Looks like Edward Snowden is blowing the whistle on Australia’s government now.

A 2008 document provided to the Guardian suggests that Australia was considering providing “un-minimized” metadata to its intelligence partners to help develop their intelligence projects.

The document was part of an April 2008 meeting of “5-Eyes” at the U.K.’s intelligence agency GCHQ’s main offices, according to the Guardian. “5-Eyes” is an intelligence partnership between the U.S., Great Britain, Canada, Australia, and New Zealand. In this document, Australia considers providing the untouched information to 5-Eyes but has concerns over Canadian privacy rules dictating that data on citizens of Canada must be minimized first.

“Bulk, unselected metadata presents too high a risk to share with second parties at this time because of the requirement to ensure that the identities of Canadians or persons in Canada are minimized, but re-evaluation is ongoing,” the document reads.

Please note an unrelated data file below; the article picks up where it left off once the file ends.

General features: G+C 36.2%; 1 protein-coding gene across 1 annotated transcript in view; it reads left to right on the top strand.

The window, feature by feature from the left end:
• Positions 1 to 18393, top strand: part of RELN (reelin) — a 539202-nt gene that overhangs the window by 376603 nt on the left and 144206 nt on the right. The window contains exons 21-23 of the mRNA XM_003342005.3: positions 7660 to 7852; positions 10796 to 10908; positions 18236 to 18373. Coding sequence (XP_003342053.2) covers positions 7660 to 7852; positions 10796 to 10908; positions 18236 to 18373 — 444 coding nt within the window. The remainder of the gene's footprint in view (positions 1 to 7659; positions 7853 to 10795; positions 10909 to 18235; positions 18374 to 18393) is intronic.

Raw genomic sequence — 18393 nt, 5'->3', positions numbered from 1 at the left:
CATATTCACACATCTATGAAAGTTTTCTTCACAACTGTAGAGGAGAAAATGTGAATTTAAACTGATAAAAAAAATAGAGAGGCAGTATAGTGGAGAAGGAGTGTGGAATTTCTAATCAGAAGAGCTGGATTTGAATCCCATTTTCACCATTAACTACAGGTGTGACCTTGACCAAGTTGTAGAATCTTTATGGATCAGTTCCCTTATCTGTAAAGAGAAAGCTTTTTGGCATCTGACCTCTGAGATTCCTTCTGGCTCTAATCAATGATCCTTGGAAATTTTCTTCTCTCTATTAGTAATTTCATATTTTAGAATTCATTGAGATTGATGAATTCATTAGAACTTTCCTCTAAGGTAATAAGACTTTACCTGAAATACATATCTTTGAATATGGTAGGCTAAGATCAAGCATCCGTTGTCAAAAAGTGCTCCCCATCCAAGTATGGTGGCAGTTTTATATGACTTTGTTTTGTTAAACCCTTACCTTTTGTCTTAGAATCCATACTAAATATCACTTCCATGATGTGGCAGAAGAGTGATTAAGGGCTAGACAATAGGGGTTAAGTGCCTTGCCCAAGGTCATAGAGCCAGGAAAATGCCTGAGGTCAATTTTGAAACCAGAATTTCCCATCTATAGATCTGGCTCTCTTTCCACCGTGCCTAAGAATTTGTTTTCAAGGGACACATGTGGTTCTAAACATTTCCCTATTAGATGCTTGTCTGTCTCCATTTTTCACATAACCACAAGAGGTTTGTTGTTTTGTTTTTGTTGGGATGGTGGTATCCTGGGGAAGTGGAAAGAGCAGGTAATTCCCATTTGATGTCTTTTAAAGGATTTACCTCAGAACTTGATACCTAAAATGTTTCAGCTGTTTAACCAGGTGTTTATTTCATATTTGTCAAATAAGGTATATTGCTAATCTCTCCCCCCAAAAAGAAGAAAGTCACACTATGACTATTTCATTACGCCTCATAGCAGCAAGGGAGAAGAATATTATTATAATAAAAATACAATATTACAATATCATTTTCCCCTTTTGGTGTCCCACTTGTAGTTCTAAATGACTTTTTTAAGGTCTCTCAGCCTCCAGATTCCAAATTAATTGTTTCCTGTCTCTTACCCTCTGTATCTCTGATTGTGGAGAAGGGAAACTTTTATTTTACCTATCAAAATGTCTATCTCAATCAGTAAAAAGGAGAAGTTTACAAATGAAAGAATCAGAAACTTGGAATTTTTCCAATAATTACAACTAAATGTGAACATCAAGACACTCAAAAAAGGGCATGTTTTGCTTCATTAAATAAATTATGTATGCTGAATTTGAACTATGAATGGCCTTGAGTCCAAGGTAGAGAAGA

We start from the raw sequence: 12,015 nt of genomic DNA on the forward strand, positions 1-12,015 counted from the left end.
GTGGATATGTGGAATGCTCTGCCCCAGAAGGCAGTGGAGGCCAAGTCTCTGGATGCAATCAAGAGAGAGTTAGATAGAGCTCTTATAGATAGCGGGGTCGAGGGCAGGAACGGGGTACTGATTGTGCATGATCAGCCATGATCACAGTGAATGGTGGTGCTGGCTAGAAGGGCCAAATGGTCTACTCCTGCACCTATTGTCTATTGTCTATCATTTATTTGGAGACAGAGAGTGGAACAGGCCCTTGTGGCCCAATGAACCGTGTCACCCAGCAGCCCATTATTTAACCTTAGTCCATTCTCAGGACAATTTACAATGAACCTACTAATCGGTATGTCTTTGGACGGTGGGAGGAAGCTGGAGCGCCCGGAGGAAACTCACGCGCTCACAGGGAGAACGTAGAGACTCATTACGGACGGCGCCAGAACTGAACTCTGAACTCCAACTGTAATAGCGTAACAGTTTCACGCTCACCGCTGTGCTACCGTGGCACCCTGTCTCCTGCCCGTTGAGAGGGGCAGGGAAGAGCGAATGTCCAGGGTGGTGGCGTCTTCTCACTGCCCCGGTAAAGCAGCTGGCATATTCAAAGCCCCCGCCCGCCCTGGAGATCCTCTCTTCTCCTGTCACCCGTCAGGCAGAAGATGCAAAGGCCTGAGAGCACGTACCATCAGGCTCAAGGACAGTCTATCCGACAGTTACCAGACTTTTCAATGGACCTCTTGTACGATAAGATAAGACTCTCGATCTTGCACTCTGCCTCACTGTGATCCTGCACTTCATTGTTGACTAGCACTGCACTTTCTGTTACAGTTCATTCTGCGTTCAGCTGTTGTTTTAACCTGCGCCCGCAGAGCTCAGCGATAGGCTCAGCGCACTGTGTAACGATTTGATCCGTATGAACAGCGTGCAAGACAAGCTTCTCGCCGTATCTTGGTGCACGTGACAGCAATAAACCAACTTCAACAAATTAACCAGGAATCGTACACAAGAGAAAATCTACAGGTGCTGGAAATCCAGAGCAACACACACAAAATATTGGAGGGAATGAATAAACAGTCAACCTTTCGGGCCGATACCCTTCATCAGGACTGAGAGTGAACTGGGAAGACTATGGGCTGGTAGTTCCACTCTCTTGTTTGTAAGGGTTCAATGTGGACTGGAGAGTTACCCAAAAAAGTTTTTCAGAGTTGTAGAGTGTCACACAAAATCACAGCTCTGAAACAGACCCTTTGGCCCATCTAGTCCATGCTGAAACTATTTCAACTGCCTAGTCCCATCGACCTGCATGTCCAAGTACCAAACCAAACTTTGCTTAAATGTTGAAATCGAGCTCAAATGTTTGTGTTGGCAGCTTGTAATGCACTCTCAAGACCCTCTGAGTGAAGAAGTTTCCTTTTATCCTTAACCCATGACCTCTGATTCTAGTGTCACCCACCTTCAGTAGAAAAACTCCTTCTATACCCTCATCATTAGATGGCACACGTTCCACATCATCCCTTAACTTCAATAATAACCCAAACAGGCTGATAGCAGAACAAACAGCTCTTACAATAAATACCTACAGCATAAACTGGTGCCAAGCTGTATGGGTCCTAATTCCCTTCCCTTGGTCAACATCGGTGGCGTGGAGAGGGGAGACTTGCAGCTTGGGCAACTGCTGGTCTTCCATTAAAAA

Un-minimized data is simply data that hasn’t been cleaned of identifying information about a person. Australia’s then-named Defense Signals Directorate (DSD) notes in the document that, “DSD can share bulk, unselected, un-minimized metadata as long as there is no intent to target an Australian national — unintentional collection is not viewed as a significant issue.”

That last bit has some concerned that the Australian government is also collecting wide swaths of citizen information in the same way the NSA collects information about U.S. citizens. Metadata can paint a fairly detailed picture about who a person talks to, what a person does, what their interests are, and more. Having that information without your knowledge in your government’s hands is one concern, but giving it to other countries creates even more privacy implications.

Transferring that data can be dangerous if the systems through which the data flows are not secured correctly.

The DSD notes that if any further action on Australian citizens is desired, that country would have to formally request more information or ask Australia to use that data.

This isn’t the first time we’ve seen two intelligence partners sharing un-minimized data. In September, we learned that the U.S. provided raw data to Israel with the same understanding that Israel would not use the information to target U.S. persons. Israel promised not to “task communications of U.S. citizens” and further promised to “protect U.S. information.”